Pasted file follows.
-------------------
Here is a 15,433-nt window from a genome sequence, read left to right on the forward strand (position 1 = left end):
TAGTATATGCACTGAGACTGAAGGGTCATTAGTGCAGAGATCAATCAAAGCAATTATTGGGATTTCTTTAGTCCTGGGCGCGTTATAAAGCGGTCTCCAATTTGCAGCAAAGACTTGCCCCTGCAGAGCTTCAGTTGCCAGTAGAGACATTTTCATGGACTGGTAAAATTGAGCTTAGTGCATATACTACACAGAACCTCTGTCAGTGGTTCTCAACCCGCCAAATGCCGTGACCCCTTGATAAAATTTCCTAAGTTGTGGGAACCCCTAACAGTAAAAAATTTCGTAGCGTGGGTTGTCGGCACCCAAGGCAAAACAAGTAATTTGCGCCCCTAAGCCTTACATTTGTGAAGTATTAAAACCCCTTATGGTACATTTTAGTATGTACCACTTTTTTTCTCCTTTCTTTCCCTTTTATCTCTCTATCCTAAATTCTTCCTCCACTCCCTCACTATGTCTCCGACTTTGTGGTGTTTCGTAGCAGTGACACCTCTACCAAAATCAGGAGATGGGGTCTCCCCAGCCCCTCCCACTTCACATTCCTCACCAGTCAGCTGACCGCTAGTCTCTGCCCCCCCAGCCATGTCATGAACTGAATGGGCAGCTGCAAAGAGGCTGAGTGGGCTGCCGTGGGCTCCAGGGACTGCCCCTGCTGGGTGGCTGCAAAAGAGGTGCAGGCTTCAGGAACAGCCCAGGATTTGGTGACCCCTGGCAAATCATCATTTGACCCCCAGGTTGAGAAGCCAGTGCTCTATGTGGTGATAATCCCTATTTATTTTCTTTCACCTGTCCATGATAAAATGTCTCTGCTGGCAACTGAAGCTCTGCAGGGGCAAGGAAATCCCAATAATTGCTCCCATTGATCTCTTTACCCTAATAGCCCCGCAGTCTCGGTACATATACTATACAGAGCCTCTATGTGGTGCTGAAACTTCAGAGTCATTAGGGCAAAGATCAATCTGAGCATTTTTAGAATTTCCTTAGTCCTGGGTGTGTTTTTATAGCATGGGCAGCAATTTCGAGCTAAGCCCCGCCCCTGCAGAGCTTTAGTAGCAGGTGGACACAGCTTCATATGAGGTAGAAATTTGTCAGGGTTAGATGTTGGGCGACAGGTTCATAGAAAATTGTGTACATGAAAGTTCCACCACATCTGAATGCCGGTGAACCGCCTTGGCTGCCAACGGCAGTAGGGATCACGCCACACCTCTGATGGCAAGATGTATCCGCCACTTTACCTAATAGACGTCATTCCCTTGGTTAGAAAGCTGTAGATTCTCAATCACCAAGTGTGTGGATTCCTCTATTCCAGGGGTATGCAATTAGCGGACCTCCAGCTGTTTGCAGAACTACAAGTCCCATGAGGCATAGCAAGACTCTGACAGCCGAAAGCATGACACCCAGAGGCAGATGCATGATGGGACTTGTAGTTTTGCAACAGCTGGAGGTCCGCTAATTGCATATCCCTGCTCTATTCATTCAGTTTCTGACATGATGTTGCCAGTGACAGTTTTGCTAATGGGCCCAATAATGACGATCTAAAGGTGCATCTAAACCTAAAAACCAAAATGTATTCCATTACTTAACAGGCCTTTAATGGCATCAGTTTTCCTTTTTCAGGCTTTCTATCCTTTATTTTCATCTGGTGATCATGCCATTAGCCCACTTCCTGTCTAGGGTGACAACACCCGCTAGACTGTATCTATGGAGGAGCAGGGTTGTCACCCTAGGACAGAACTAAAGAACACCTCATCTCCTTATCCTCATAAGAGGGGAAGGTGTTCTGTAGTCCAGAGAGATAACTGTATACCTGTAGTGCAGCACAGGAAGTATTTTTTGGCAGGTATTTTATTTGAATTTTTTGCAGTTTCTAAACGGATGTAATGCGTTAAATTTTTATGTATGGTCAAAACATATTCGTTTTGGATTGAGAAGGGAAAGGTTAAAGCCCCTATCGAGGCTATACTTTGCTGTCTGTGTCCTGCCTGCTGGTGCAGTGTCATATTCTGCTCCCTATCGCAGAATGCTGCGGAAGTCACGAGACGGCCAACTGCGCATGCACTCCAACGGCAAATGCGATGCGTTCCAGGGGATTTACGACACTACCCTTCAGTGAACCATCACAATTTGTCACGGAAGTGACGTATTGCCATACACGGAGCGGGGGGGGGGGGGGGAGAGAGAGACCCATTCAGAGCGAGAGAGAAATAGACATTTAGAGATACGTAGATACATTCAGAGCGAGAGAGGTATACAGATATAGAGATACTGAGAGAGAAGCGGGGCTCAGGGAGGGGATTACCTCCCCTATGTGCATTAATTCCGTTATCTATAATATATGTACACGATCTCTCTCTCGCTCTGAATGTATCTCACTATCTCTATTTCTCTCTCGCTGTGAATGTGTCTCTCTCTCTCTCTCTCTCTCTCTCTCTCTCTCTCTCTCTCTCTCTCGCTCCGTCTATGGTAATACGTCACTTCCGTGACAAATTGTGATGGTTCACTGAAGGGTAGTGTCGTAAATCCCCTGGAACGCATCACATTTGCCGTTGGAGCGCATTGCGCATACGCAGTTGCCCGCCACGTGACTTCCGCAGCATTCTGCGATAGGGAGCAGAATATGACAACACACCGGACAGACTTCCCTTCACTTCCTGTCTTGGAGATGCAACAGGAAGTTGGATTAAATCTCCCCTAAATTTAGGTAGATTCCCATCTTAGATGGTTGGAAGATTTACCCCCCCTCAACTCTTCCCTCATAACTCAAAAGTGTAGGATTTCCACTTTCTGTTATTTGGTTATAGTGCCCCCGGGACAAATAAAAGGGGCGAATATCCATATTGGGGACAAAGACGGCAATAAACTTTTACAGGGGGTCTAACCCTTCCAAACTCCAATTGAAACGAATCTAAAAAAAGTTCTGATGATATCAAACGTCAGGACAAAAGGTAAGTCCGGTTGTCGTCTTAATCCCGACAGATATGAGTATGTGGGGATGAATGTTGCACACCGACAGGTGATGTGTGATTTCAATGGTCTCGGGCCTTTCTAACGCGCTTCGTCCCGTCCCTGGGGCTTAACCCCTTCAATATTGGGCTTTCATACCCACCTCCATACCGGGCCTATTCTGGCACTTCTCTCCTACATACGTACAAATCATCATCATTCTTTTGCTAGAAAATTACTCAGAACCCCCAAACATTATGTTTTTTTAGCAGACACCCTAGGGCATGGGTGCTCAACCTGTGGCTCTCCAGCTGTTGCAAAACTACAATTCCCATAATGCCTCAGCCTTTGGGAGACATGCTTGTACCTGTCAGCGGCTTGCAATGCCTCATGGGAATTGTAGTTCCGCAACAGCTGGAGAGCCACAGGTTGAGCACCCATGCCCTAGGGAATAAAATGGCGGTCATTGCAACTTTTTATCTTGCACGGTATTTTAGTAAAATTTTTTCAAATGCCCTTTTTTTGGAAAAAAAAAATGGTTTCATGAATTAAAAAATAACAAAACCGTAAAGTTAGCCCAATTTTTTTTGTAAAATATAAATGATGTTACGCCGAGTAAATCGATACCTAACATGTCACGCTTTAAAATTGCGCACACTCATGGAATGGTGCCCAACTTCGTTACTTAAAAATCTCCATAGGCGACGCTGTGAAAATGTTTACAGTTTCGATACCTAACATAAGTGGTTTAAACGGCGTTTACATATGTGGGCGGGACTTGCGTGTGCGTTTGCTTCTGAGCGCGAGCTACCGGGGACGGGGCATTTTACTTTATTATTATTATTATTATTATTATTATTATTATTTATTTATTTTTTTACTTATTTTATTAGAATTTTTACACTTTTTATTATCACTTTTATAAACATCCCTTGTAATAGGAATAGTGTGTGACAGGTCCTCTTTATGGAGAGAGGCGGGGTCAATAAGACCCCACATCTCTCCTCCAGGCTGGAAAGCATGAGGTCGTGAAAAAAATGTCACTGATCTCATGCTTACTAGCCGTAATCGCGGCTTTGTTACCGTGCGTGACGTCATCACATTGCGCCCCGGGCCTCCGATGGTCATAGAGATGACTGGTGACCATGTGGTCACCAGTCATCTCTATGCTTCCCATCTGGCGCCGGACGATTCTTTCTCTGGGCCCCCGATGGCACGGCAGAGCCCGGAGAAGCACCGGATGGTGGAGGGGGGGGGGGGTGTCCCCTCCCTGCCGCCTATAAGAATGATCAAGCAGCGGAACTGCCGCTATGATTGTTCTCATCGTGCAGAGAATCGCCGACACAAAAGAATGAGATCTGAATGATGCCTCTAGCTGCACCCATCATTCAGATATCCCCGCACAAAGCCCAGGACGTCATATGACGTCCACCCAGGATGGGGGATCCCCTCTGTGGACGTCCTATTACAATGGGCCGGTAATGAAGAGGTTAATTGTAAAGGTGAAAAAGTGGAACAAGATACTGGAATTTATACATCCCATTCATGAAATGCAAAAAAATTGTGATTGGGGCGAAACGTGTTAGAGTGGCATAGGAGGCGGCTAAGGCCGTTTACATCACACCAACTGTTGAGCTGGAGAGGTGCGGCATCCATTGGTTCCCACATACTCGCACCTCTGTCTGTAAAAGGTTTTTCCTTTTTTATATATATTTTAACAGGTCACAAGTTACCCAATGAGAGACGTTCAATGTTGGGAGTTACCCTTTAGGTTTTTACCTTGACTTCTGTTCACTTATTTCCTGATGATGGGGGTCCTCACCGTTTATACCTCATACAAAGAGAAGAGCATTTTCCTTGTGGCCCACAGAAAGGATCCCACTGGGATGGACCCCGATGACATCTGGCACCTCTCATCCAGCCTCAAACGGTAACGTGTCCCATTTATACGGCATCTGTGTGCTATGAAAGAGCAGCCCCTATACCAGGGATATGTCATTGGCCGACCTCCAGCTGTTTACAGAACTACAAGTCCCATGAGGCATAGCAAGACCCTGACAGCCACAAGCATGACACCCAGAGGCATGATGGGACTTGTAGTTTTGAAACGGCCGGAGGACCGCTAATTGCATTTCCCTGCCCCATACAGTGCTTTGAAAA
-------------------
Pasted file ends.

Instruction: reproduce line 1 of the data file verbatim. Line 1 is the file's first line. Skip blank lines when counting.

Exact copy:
Here is a 15,433-nt window from a genome sequence, read left to right on the forward strand (position 1 = left end):